The Renegade Rip

Transferring a step-by-step process

Crystal Sanchez, Reporter

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For many students at Bakersfield College, finding a major and taking the steps to graduate can be  difficult. Biology major Oscar Gomez said that finding his major was rather hard.

“Finding a major was difficult because I had to find what interested me the most. I had to decide between biology and history. In the end, I went with the one that I loved the most,” he said.

Transfer services counselor  Sue Granger-Dickson said that students should find what it is they are passionate about and what interests them in order to find a major.

“In many cases, you don’t have to have a specific major because lots of majors are good for different things.”

Granger-Dickson, who has been a counselor for 18 years, said that students must be specific in what it is that they want to do.

“Students need to figure out what they want to study, what careers they want to be eligible for, what kind of money they want to make, and then set a goal,” said Granger-Dickson.

Taking an educational planning class the first semester at BC will help students set a goal, create a plan and receive priority registration.

Marina Torres, a freshmen at BC, said that taking the educational planning course her first semester at BC definitely helped her narrow her options on picking a major.

“I wanted to be so many different things from a business manager to a model. I eventually found a balance and decided to become a theater major.”

Torres plans to hopefully graduate next year with a degree in theater arts.

If a student wants to be eligible for graduation, they must complete 60-degree applicable units and must meet one of the general education patterns.

The general education patterns can either be BC’s own pattern or the California State Universities general education Breadth list or the IGETC pattern.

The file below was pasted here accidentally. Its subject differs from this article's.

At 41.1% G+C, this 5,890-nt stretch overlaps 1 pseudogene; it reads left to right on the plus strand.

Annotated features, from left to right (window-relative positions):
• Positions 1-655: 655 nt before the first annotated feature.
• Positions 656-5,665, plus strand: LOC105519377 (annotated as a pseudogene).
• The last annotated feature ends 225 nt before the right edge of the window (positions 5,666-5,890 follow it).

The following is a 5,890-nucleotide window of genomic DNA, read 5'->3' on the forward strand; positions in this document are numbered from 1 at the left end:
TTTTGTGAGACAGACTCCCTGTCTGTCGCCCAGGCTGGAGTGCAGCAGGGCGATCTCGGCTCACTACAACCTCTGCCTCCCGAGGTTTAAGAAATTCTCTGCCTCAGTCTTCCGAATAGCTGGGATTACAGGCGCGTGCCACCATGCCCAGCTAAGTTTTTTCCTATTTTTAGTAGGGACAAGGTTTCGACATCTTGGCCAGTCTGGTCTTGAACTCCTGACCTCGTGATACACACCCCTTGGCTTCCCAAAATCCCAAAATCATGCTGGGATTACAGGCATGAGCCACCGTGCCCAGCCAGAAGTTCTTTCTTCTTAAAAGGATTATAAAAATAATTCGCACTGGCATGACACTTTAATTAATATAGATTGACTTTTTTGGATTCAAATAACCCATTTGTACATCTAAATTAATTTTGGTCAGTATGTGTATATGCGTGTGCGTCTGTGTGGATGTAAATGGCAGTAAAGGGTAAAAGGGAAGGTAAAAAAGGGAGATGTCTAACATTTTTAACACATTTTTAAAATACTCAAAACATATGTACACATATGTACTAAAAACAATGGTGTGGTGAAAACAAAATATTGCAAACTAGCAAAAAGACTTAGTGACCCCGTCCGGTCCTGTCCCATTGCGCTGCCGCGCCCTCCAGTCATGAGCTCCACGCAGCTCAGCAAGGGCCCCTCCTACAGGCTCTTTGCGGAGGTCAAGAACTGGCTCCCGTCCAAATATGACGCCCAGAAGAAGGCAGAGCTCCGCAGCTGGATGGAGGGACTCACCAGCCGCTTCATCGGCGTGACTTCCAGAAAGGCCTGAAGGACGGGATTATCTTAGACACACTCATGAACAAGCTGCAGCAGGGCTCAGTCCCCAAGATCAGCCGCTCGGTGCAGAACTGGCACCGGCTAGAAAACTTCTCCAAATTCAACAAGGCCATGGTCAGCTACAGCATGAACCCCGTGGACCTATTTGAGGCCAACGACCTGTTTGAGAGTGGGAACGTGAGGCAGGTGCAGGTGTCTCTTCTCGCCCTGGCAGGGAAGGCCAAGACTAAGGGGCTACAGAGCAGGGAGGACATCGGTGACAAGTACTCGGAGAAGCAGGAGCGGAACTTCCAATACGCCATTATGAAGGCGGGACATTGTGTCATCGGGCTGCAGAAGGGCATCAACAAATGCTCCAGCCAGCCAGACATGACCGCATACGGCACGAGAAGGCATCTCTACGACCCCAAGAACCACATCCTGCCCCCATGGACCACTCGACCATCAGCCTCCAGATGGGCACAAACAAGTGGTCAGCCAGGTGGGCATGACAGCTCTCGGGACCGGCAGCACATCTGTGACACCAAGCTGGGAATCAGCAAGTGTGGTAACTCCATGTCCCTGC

Then, on top of all that, students need to complete major requirements. Students could often get confused when looking at because not all of the majors match BC’s majors said Granger-Dickson.

“What many students do who are transferring is that they are looking at and following major prep, and sometimes the majors don’t always match. So they’ll end up getting a liberal arts major.”

The state of California has a new associate degree for transfer program called the SB1440. This program will allow an upwards of 25 associate degrees for transfer. BC currently has 3, that require 60 units here and 60 units at a California State University.

“It guarantees your admission into a CSU campus, not necessarily a particular campus or major, but with a 2.0 GPA, 60 transfer units, and completion of the IGETC or Breadth pattern,” she said. The new SB1440 program is something students at BC should be very excited about because all of the degrees are the same at all community colleges.

“A student can now start at Porterville and come to BC without having to take any extra classes. When they transfer, all of their classes will be recognized as being valid for the degree. It will save time and money; it’s creating clear-cut pathways for transfer students.”

Remembering deadlines is another important thing students need to remember.  The deadline to file for graduation is Apr. 2. Students must come into the counseling center and see a counselor or advisor and fill out a candidacy form.

“It’s actually an application where they need to apply and then the counselor or advisor must sign it and do a degree audit,” said Granger-Dickson.

Last year, 679 students graduated from BC, and this year Granger-Dickson hopes the numbers will be even higher.

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Transferring a step-by-step process